Friday, June 5, 2009

Friday afternoon update

Mom's been quiet today. Dad and I got to the hospital at 6:25AM, but this turned out to be for naught, as the docs hadn't made their rounds in the non-intensive section. So we fed Mom her breakfast. She ate the whole meal.

Around 10, Dad left on some errands, and I was there to witness the parade of nurses and doctors who came in to give Mom her neuro-checks ("Squeeze my fingers! Where are you? What's your name?"), check her vitals, and try to insert another IV into her left forearm. The reason for not using the PICC line has something to do with the delivery system for the contrast dye that will be necessary for Mom's second MRI (which wasn't done last night). The dye apparently needs to be delivered via some sort of high-pressure mechanism, which may rule out the PICC line, because the PICC line feeds into the superior vena cava, directly above the heart. High-pressure delivery might damage something.

Historically speaking, finding veins on Mom's arms is literally hit-or-miss. I watched Mom get punctured six times, mostly just before and during her lunch hour: she was stuck twice on the fingers of her left hand for small blood samples, and four times in her left forearm as three different nurses tried to find viable veins into which to insert the new IV. Mom's agony was heartbreaking, and the nurses were all apologetic. I held Mom's hand as all this was happening.

In the end, the nurses gave up and decided to call in the IV team, i.e., the folks who install PICC lines using special equipment to help them find blood vessels. The IV team doesn't normally put in regular IVs; PICC lines are their specialty. The team hasn't arrived yet, but if they also prove unable to install an IV, some other method will have to be found to get the dye into Mom's system, as the nurses are refusing to allow further poking of Mom's arm. I asked one of the docs to check on whether there was any way at all to use the PICC line; he said he'd look into it.

The various docs came to talk about Mom's condition. I've been told that the MRI will be done sometime today. We'll see. I've also heard that Mom is to be discharged tomorrow, as her only major problem at this point is her aphasia, which may be a function of brain swelling caused by her recent surgery. Mom's rash is also going away; the switch from vancomycin to daptomycin seems to have helped. An InfuScience staffer came by to tell me about the new "dapto" bulbs that Mom will be using instead of the vanco. Mom won't have to dose twice a day, and each dose will last about 30 minutes (which really means 45 minutes to an hour, given our experience with Mom's vanco bulbs). The infectious disease doctor confirmed that Mom would remain on the dapto regimen for another six or so weeks.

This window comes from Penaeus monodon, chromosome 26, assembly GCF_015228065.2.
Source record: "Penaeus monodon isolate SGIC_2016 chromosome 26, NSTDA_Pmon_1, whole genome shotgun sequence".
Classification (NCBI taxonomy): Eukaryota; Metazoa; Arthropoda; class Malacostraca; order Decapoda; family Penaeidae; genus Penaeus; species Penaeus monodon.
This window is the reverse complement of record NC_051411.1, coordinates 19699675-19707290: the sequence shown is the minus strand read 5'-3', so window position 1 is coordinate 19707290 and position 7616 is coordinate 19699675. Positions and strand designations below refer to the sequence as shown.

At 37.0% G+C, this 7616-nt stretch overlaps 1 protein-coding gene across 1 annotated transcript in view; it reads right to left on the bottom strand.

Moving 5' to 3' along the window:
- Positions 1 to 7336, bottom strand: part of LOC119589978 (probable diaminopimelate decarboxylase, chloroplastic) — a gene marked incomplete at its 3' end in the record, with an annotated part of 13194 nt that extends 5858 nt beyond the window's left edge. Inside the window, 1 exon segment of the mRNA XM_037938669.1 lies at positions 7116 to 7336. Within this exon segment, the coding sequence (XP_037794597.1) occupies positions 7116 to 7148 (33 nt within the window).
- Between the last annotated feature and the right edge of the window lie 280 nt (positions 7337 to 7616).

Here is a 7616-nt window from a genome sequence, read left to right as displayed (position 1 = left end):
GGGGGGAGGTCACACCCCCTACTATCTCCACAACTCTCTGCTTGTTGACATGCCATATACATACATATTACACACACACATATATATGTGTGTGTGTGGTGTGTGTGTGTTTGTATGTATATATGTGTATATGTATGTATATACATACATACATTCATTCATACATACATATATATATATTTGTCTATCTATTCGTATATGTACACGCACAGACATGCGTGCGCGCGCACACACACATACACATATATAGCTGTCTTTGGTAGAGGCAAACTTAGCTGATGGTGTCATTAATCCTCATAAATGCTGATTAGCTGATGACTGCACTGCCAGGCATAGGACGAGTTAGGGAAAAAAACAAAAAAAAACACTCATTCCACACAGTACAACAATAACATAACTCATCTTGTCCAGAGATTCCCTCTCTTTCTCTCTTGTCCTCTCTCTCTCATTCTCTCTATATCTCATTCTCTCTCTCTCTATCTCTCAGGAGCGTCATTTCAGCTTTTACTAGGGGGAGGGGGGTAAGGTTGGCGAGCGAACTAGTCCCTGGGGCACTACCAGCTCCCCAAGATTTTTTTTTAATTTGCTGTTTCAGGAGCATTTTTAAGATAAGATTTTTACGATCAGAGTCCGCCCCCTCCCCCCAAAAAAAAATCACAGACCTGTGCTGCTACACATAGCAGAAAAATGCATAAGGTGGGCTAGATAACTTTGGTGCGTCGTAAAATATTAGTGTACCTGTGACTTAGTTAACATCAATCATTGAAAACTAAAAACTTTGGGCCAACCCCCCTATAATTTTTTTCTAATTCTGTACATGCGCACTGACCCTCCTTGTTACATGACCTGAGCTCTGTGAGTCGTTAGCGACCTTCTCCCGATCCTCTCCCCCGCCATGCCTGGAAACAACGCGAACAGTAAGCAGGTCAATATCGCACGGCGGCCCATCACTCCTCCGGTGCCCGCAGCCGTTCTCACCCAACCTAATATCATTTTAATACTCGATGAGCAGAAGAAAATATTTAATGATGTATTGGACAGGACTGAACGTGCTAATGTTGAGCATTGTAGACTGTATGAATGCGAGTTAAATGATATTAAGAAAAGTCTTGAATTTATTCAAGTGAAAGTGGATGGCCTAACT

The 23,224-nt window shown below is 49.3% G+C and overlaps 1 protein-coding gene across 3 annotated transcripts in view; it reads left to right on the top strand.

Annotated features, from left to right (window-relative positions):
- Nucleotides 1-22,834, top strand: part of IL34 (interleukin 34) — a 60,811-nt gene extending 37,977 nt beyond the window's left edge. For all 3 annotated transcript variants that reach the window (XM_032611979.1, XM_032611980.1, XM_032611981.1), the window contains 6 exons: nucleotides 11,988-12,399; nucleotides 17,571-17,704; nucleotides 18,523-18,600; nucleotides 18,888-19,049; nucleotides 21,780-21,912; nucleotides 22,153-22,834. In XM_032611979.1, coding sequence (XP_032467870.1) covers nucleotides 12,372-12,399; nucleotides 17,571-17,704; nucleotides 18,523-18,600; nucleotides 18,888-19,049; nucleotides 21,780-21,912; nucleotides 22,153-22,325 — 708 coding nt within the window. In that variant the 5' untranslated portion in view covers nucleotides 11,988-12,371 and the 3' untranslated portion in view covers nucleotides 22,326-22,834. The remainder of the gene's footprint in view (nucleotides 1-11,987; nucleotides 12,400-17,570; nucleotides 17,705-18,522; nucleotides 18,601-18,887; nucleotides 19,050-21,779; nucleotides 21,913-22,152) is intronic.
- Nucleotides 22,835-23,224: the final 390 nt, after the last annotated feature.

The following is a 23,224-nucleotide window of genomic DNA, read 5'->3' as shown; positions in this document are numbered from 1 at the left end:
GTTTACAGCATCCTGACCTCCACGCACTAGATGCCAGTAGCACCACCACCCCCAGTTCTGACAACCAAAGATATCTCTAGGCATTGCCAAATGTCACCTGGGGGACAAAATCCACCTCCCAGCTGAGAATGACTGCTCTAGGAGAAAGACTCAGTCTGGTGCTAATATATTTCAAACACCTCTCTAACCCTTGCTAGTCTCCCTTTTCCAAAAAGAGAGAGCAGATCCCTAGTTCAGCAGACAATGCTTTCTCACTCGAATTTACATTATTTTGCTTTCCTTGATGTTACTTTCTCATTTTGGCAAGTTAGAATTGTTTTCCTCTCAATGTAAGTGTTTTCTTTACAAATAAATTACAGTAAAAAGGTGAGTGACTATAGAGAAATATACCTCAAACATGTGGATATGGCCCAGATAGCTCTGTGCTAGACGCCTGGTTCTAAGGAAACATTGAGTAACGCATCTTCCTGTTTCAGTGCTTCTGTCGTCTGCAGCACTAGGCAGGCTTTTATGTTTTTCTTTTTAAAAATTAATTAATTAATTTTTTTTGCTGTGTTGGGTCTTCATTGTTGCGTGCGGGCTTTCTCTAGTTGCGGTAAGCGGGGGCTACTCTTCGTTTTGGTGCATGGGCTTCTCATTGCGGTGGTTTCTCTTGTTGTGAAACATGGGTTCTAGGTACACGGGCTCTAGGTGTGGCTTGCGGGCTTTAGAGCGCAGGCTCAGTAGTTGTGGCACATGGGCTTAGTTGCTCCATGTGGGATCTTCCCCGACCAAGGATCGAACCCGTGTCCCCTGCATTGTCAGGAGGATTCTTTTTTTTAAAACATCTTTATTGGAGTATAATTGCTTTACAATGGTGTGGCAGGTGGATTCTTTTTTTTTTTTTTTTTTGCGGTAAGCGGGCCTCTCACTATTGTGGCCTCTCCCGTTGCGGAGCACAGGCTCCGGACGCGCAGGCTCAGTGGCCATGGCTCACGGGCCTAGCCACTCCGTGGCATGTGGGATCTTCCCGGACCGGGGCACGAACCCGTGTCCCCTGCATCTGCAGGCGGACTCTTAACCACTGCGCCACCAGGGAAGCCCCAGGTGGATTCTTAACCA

The big news is that Mom's EEG shows no evidence of seizure activity. On the one hand, this is great news: Mom is seizure-free. On the other hand, this leaves us to wonder what, exactly, is causing the pronounced aphasia; as mentioned above, the current theory is brain swelling.

Mom was also visited by a physical therapist who helped her do some exercises in bed. Pastor Jeri and Theresa Lindow came by later on. Dad returned from his errands around 2:30PM, arriving at the same time as Sean, who can stay only until 4:30.

I was lucky this morning at breakfast: another WKWS connection, Patricia Weldon (am I spelling that correctly?), very kindly approached the cafeteria cash register and paid for my breakfast. Patricia is a nurse at the hospital; Dad said she's a case manager.

As was true yesterday, today seems to be a day in which both everything and nothing is happening. There have been many visits by nurses and doctors, but little substantive activity. We're all waiting for Mom to get properly fitted with an IV (or to hear that the MRI team will allow the dye to go through her PICC line), and for the second MRI to happen. Beyond that, we're awaiting the MRI's results. Keep those fingers crossed.

Sean left around 4:30PM; Dad and I will remain until 7:30, then will go home. Dad told me that the Doe family, another set of friends and fellow churchgoers, very kindly gave us a whole mess of barbecue and potato salad, so we'll be chowing down on that. It promises to be a welcome relief from the endless conveyor belt of hospital cafeteria food. The cafeteria's food isn't bad, but eating there day after day, two or three meals a day, becomes both expensive and monotonous. Getting home as late as we do, and waking up as early as we do, we haven't had time, this past week, to make meals to take to the hospital, so this comes as a relief. As has been true of Mom's Korean friends' food deliveries, we're thankful to the Does and to others for their kindness.

UPDATE: Infuriating news: there was apparently a communication snafu. According to Dad, the case manager called the MRI team and discovered that the PICC line was fine after all. On the one hand, I'm seeing red that no one checked this more thoroughly. On the other hand, I'm angry at myself for not having done anything to stop the nurses from inflicting all that purposeless pain on Mom.

UPDATE 2: Dad and I are home as of about 7:35PM. We left the hospital at 6:50PM, right as they were wheeling Mom out for the long-awaited MRI.

UPDATE 3: A quick correction: the Doe family gave us a lot more than BBQ beef and potato salad! Holy frijole, they gave us an entire picnic basket of food! Many thanks.


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